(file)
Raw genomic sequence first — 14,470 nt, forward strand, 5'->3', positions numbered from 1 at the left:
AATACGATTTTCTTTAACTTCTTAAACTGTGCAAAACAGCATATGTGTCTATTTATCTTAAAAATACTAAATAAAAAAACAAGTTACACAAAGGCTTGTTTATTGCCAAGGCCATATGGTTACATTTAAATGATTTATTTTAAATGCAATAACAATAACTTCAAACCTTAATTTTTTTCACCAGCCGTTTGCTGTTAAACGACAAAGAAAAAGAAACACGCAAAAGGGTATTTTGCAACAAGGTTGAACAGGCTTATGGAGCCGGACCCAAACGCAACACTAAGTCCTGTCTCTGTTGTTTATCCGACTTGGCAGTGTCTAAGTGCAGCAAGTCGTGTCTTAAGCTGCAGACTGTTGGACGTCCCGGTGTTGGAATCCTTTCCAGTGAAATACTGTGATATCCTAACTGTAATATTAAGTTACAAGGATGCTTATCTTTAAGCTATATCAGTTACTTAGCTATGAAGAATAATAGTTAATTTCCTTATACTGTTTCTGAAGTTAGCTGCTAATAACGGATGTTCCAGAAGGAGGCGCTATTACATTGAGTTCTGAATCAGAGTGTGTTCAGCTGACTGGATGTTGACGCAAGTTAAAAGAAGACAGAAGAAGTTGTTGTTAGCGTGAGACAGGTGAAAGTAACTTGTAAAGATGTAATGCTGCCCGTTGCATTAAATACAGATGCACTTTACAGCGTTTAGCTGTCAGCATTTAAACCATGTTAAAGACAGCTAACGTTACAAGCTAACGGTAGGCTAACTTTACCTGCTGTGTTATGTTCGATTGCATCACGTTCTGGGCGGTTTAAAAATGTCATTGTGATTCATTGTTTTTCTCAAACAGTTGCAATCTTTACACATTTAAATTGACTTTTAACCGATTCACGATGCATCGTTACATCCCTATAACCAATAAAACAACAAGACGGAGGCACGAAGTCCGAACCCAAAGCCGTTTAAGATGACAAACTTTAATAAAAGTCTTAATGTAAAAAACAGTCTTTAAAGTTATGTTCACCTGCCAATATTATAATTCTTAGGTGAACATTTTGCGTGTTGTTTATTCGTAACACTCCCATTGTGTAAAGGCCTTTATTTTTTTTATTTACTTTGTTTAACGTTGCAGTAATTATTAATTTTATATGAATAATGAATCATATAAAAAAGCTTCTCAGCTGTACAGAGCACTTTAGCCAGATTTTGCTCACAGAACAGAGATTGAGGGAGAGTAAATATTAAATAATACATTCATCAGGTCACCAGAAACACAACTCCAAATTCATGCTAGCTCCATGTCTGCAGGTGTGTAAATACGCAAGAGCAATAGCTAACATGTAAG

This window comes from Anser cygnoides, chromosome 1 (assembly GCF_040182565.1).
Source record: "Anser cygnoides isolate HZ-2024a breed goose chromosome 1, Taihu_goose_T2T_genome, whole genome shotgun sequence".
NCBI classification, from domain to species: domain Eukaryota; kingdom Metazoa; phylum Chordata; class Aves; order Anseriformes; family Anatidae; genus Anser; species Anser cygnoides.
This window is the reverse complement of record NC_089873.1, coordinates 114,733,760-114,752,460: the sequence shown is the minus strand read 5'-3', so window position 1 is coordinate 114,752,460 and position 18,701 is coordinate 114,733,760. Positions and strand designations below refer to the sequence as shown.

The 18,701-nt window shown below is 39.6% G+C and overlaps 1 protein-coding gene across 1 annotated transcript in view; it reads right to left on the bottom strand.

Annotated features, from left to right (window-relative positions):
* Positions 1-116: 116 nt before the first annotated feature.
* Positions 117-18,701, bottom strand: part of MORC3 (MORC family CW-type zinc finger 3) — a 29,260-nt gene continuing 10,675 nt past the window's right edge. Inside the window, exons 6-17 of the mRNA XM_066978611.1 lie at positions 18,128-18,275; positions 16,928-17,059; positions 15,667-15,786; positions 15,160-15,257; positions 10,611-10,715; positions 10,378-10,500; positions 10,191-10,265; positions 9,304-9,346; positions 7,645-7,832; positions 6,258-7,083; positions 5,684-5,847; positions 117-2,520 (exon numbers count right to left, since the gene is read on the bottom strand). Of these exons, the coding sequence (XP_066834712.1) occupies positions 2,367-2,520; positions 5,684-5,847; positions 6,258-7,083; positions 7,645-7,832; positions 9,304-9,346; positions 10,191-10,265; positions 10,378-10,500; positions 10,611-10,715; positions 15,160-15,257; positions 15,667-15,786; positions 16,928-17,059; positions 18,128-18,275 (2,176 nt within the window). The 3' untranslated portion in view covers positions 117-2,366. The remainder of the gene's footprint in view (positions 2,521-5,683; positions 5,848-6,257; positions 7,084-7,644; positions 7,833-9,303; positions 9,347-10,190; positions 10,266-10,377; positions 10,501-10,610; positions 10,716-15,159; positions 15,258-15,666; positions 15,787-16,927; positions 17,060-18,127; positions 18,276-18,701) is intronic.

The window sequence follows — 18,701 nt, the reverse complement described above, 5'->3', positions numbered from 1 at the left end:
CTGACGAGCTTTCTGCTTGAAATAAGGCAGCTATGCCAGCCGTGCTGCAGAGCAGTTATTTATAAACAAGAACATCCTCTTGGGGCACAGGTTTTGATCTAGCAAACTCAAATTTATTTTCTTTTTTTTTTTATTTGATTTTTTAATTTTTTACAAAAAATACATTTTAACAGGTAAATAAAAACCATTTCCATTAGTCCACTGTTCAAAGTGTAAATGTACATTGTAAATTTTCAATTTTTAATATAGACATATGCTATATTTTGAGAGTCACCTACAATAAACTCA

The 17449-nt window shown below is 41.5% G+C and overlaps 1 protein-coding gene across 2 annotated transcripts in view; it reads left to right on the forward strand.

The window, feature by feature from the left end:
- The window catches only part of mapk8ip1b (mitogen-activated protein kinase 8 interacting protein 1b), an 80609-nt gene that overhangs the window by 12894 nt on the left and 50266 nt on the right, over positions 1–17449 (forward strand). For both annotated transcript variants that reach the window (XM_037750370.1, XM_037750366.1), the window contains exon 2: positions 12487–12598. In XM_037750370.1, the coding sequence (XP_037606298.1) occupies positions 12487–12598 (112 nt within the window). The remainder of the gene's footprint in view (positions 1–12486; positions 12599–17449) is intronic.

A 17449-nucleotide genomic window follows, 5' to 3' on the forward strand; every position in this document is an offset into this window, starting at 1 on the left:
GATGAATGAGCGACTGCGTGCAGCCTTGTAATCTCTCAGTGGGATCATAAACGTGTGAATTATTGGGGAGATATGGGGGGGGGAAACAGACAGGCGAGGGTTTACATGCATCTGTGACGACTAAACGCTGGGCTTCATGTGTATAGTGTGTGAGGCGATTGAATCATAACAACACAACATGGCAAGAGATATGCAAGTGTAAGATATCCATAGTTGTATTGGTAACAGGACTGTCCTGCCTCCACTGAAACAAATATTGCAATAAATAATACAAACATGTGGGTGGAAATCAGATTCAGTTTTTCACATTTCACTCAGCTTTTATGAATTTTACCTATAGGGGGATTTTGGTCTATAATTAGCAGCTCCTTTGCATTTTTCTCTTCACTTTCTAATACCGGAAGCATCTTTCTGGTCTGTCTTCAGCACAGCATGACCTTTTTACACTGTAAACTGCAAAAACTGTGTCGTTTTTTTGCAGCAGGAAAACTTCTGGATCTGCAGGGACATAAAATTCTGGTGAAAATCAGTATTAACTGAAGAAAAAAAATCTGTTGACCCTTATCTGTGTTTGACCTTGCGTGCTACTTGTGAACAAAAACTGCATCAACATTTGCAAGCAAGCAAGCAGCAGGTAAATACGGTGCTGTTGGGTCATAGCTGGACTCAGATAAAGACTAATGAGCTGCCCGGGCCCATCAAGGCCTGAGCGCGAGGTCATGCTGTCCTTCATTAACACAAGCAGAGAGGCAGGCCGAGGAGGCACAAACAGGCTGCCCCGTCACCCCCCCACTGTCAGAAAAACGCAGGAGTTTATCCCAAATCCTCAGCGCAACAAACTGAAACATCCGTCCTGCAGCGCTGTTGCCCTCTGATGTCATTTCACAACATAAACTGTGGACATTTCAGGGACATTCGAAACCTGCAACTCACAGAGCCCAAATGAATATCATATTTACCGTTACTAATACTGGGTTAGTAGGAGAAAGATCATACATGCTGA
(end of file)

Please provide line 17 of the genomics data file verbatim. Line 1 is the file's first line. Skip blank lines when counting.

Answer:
GATGAATGAGCGACTGCGTGCAGCCTTGTAATCTCTCAGTGGGATCATAAACGTGTGAATTATTGGGGAGATATGGGGGGGGGAAACAGACAGGCGAGGGTTTACATGCATCTGTGACGACTAAACGCTGGGCTTCATGTGTATAGTGTGTGAGGCGATTGAATCATAACAACACAACATGGCAAGAGATATGCAAGTGTAAGATATCCATAGTTGTATTGGTAACAGGACTGTCCTGCCTCCACTGAAACAAATATTGCAATAAATAATACAAACATGTGGGTGGAAATCAGATTCAGTTTTTCACATTTCACTCAGCTTTTATGAATTTTACCTATAGGGGGATTTTGGTCTATAATTAGCAGCTCCTTTGCATTTTTCTCTTCACTTTCTAATACCGGAAGCATCTTTCTGGTCTGTCTTCAGCACAGCATGACCTTTTTACACTGTAAACTGCAAAAACTGTGTCGTTTTTTTGCAGCAGGAAAACTTCTGGATCTGCAGGGACATAAAATTCTGGTGAAAATCAGTATTAACTGAAGAAAAAAAATCTGTTGACCCTTATCTGTGTTTGACCTTGCGTGCTACTTGTGAACAAAAACTGCATCAACATTTGCAAGCAAGCAAGCAGCAGGTAAATACGGTGCTGTTGGGTCATAGCTGGACTCAGATAAAGACTAATGAGCTGCCCGGGCCCATCAAGGCCTGAGCGCGAGGTCATGCTGTCCTTCATTAACACAAGCAGAGAGGCAGGCCGAGGAGGCACAAACAGGCTGCCCCGTCACCCCCCCACTGTCAGAAAAACGCAGGAGTTTATCCCAAATCCTCAGCGCAACAAACTGAAACATCCGTCCTGCAGCGCTGTTGCCCTCTGATGTCATTTCACAACATAAACTGTGGACATTTCAGGGACATTCGAAACCTGCAACTCACAGAGCCCAAATGAATATCATATTTACCGTTACTAATACTGGGTTAGTAGGAGAAAGATCATACATGCTGA